The COVID-19 has only brought bad and dangerous news since its detection. It has impaired the ‘normality’ of civil society, disrupting the economic, healthcare, education infrastructures, and work culture. The majority of the countries, including India, were severely underprepared for lockdowns, and the governments world over struggled in the face of the unprecedented crisis. 1.5 years in, more than four million deaths have occurred, and third and fourth waves with magnifying mutations loom large. Still, we are fighting the invisible enemy without a proper defence mechanism.
However, people were quick in pointing out the main silver lining of the pandemic: the environment. Pollution and ecological destruction were the norms before the pandemic, exacerbating the climate crisis. Environmental experts have incessantly been warning the public of the dangers of the inevitable future we are heading to, but we chose to remain as deaf and mute spectators.
Nevertheless, the pandemic lockdown, which resulted in millions globally remaining indoors, has undoubtedly impacted the environment, both positively and negatively.
A research study has revealed the lockdown has significantly ameliorated air quality, especially in major cities such as New York, Delhi, Paris, and more. It has resulted in alleviating GHG emissions, and limited travel has mitigated water, air, and noise pollution and may help in the restoration of ecological systems. It has also reduced wildlife roadkills in various regions in Europe. The decline in global maritime trade and commercial activities has lessened the exploitation of natural resources.
However, the pandemic has equally endangered the environment. It has catalyzed the use of single-use plastics. Some have suggested almost 3.4 billion face masks and shields are used and discarded worldwide daily. Medical wastes, haphazard disposal of chemical disinfectants, and dumped untreated wastes are also causing serious harm. Low oil prices are fueling the consumption of fossil fuels, contributing to further havoc. The surge in COVID-19 related deaths in India has also polluted the Ganga River with corpses floating around as costs of cremation rise.
The escalation of cases and deaths in India were triggered by various causes: Overpopulation, discarding of COVID-19 protocols, socioeconomic factors and air pollution.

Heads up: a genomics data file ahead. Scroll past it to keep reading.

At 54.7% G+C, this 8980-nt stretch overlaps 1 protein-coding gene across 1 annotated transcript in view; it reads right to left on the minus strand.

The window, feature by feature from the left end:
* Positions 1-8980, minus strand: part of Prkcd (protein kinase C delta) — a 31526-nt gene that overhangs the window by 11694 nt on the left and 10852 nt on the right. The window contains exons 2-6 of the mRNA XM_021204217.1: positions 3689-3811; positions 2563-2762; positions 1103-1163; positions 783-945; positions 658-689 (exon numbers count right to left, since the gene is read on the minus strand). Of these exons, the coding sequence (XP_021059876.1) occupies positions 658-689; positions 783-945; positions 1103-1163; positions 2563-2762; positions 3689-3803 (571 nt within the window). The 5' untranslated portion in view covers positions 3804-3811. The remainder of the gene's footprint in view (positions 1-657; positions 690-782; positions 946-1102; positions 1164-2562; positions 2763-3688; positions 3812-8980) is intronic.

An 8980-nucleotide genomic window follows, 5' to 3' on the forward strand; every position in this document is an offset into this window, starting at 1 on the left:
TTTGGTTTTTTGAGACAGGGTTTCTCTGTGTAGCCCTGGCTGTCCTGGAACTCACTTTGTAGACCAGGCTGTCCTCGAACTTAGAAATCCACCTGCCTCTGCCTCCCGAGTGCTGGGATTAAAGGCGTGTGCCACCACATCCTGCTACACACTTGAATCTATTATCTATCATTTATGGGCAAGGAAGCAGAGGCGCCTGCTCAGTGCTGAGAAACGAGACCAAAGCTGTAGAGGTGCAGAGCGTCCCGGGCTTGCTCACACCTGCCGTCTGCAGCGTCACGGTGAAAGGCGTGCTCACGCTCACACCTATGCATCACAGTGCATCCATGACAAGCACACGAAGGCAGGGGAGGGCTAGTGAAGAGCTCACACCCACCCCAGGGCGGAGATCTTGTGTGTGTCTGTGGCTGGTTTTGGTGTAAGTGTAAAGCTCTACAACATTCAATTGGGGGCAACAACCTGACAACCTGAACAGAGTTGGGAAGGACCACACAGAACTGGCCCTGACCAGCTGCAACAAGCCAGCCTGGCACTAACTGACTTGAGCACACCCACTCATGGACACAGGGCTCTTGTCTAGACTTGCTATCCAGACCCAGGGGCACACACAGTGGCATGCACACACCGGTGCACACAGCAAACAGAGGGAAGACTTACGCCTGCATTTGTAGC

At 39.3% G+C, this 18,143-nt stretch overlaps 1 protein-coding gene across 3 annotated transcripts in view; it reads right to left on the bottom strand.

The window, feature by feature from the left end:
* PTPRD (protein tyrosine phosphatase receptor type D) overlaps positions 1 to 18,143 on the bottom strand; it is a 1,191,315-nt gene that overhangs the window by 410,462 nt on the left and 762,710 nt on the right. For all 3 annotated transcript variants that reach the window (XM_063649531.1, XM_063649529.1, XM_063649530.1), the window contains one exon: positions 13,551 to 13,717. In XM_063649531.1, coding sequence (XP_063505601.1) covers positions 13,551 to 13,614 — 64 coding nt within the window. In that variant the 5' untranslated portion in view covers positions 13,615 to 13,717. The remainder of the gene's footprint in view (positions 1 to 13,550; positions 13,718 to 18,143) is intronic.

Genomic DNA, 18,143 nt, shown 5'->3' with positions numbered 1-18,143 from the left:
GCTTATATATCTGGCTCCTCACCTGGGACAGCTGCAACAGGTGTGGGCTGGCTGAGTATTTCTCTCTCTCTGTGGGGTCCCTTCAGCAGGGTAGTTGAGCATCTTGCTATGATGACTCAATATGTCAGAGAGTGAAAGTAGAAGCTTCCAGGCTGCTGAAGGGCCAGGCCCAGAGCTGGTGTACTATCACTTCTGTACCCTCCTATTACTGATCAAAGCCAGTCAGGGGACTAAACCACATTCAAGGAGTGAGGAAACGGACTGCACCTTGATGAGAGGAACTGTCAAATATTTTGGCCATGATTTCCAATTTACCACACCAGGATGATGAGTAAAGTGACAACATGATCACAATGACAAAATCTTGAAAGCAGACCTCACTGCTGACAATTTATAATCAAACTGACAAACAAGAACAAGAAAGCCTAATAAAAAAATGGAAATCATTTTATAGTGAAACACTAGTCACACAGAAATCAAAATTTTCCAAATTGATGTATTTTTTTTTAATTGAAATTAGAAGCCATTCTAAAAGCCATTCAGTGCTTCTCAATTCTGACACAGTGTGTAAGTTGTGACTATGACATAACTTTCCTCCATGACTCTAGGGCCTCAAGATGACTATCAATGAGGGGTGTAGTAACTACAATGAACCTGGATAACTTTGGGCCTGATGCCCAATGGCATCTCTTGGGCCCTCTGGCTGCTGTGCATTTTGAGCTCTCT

Research conducted by Harvard faculty has discovered that air quality can determine risks of serious cases of COVID-19 alongside other factors such as pre-existing medical conditions, access to healthcare, and socioeconomic status. Poor air quality partially accounted for inflated death rates in major cities of India as previous studies have shown those with continuous exposure to air pollution are more prone to respiratory infections.
As countries ease restrictions on movement and get back to normalcy, the temporary break from butchering the planet’s biodiversity has also come to an end. Deforestation, commercial fishing, and CO2 emissions will become the norm again.
Deforestation is particularly problematic as it can increase the risks of zoonotic diseases as more wild animals come in contact with humans. Various diseases such as MERS, SARS, and Ebola are zoonotic viruses that caused over 10,000 deaths. COVID-19, also a zoonotic virus, has also been largely rumoured and suggested by the WHO to have initially spread through illegal Wet Markets in Wuhan selling meat of wild animals.
Streaming Platform Giant, Netflix has released several environmental documentaries featuring environmental experts. For Example, Chasing Coral, Chasing Ice, Mission Blue, Breaking Boundaries: The Science of Our Planet, and David Attenborough: a Life on Our Planet are a few shows that highlighted the severity of the crisis.
The current predicament is simply one of the many repercussions of climate change. Dire changes are crucial to avoid another inevitable catastrophe, substantially worse than the current pandemic that humankind is visibly underprepared for.